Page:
Former Pama-Nyungan lab member Catherine Sheard (lead author), department PhD alum Rikker Dockum, Claire Bowern, and Bristol Anthropology Professor Fiona Jordan, recently published a paper in the journal Evolutionary Human Sciences using phylogenetic methods to study the ways that different kinship systems change across the Pama-Nyungan family.
Martín Fuchs recently graduated the PhD program with the dissertation “On the Synchrony and Diachrony of the Spanish Imperfective Domain: Contextual Modulation and Semantic Change”. In the fall, Martín will begin a postdoctoral position at the Utrecht Institute of Linguistics, as part of the “Time in Translation” NWO-funded project. Congratulations, Martín!
The Yale linguistics department is well-represented at the coming Annual Meeting of the LSA, January 2-5, 2020 in New Orleans. But apart from the many current members of the department who will be attending, we are also hoping to connect with previous department members. A meet-up will be organized, with more information below:
Tributes from the memorial service held in April 2019 for our colleague, Stanley Insler, have now been posted to the American Oriental Society website. These include tributes by Yale Linguistics alumi Stephanie Jamison (PhD 1977) and Joshua Katz (BA 1991).
Recent alumnus Luke Lindemann has published a paper entitled “When Wurst comes to Wurscht: Variation and koiné formation in Texas German.” Luke’s paper was published in the latest issue of the Journal of Linguistic Geography. It discusses dialect emergence and leveling, and focuses on the variation between [s] and [ʃ] (sh) sounds in certain contexts in Texas German.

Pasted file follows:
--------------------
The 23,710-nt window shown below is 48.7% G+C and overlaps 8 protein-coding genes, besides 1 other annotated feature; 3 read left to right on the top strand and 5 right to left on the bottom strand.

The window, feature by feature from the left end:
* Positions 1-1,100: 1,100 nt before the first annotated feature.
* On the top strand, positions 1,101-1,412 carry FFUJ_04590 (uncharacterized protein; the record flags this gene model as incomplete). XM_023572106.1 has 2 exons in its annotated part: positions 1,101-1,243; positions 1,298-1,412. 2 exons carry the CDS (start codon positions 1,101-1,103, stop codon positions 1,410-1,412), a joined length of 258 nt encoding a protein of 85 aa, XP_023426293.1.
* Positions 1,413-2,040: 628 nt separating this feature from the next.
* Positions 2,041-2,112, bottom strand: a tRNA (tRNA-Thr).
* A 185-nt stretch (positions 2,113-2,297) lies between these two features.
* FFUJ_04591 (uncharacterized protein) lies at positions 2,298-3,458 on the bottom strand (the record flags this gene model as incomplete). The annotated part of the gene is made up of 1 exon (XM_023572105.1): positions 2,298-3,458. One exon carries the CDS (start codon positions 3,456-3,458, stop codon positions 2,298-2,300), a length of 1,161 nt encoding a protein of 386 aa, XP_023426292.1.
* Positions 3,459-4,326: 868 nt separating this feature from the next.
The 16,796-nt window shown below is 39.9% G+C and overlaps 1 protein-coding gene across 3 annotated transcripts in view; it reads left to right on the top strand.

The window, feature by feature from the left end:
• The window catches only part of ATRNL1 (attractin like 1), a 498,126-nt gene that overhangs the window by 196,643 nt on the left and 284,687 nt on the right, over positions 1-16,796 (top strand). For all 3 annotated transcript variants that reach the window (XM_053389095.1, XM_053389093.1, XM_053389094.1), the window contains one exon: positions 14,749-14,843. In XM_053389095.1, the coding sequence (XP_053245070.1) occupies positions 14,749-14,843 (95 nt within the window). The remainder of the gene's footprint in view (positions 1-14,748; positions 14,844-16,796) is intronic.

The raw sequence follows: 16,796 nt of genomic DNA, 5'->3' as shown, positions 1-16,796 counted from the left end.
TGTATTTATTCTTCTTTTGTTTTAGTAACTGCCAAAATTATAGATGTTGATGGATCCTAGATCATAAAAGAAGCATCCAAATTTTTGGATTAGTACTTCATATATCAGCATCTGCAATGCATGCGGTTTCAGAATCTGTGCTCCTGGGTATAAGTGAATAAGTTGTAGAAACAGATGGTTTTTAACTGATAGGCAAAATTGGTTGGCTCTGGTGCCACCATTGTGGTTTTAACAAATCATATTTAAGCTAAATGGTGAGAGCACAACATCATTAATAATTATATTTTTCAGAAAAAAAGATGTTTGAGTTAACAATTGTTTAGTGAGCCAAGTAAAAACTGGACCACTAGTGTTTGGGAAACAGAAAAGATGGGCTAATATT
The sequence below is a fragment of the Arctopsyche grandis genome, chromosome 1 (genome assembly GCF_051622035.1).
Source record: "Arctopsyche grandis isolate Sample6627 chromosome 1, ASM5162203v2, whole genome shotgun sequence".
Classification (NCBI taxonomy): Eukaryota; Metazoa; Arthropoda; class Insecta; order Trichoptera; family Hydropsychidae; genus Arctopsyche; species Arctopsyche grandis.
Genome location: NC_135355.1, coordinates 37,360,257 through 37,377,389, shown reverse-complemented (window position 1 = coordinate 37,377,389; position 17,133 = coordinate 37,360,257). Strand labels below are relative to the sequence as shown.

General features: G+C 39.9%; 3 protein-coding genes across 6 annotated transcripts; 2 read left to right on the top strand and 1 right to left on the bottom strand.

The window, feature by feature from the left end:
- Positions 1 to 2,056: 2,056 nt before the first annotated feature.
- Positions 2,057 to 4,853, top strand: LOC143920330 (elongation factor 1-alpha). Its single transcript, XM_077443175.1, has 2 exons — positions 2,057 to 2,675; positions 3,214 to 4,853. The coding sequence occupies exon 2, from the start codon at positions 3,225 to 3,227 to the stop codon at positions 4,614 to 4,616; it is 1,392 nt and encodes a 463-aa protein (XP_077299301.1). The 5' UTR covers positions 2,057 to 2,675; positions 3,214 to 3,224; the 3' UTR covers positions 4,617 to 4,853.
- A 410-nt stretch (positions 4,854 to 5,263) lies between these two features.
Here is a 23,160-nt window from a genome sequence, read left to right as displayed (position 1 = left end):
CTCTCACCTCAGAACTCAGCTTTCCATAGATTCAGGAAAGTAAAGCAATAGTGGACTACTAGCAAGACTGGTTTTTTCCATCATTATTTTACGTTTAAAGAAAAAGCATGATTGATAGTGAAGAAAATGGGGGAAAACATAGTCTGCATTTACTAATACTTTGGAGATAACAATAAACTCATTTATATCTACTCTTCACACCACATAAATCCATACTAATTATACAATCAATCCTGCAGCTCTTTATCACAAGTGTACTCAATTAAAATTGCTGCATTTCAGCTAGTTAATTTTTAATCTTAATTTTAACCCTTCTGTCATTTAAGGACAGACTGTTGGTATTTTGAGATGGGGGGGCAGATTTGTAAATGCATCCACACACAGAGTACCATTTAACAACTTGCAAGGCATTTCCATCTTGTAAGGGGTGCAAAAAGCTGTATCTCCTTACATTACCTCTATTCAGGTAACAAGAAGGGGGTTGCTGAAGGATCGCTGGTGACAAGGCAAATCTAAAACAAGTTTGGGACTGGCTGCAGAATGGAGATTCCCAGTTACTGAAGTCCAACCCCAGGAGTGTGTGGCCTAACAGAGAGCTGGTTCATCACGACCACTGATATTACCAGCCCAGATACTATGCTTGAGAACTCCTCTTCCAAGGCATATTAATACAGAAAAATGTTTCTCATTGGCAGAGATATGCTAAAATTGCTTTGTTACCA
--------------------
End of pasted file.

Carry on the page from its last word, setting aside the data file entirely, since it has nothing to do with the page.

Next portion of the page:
Many students, faculty, and alumni of Yale linguistics, as well as colleagues from nearby Haskins Laboratories, presented their work at the International Congress of Phonetic Sciences (ICPhS) in Melbourne, Australia, earlier this month. They contributed at least 14 talks and posters to the conference and enjoyed a full week of presentations about phonetics, connecting with colleagues and friends from all over the world.
Seven Yale linguists presented six posters and two invited talks, highlighting their own research as well as projects from CLAY.
Rikker Dockum and Claire Bowern have a new paper in the open access journal Language Documentation and Description, entitled “Swadesh lists are not long enough: Drawing phonological generalizations from limited data.” They look at the amount of data (e.g. number of words in a wordlist) required to accurately recover phonological inventory distributional generalizations and show that the typical 100-word or 200-word Swadesh lists frequently used by linguists are not usually sufficient.
Historical Linguist Claire Bowern was one of the contributing experts on WNYC’s postcast RadioLab, in their “Asking for a Friend” segment. She, along with Wilbur Cross Medalist and Yale Alum Sally Thomason, answered questions about how far back in time one can go to find a word that is unchanged, that would be understandable to people far in the past.
Jason is now responsible for overseeing review processes for academic departments as well as ladder faculty tenure and appointments.
Sixteen presentations and posters from current and former Yale faculty and students were showcased at the annual meeting of the LSA.
Claire and Rikker showcased their results from the Pama-Nyungan Laboratory at the Association for Linguistic Typology.
Jim Wood, Matt Barros, and Matt Tyler presented two talks and a poster.
Results on TAG parsing and finite-state Optimality Theory were presented at TAG+, FSMNLP, and EMNLP.
The award is given to the best paper presented at the annual conference of the Japanese Society for Language Sciences.
Several current and former members of our department will be taking part in the annual meeting of the LSA and its sister societies, held this year in Austin, TX.
We are delighted to have Sarah Babinski (Swarthmore ’16), Yiding Hao (UChicago ’15), Dan Schwennicke (Oxford ’16), and Andy Zhang (Yale ’15) join our department.
Several members of the department will give talks, present posters, and receive awards.
They perform statistical analyses of sound-meaning correspondences in 120 languages of Australia.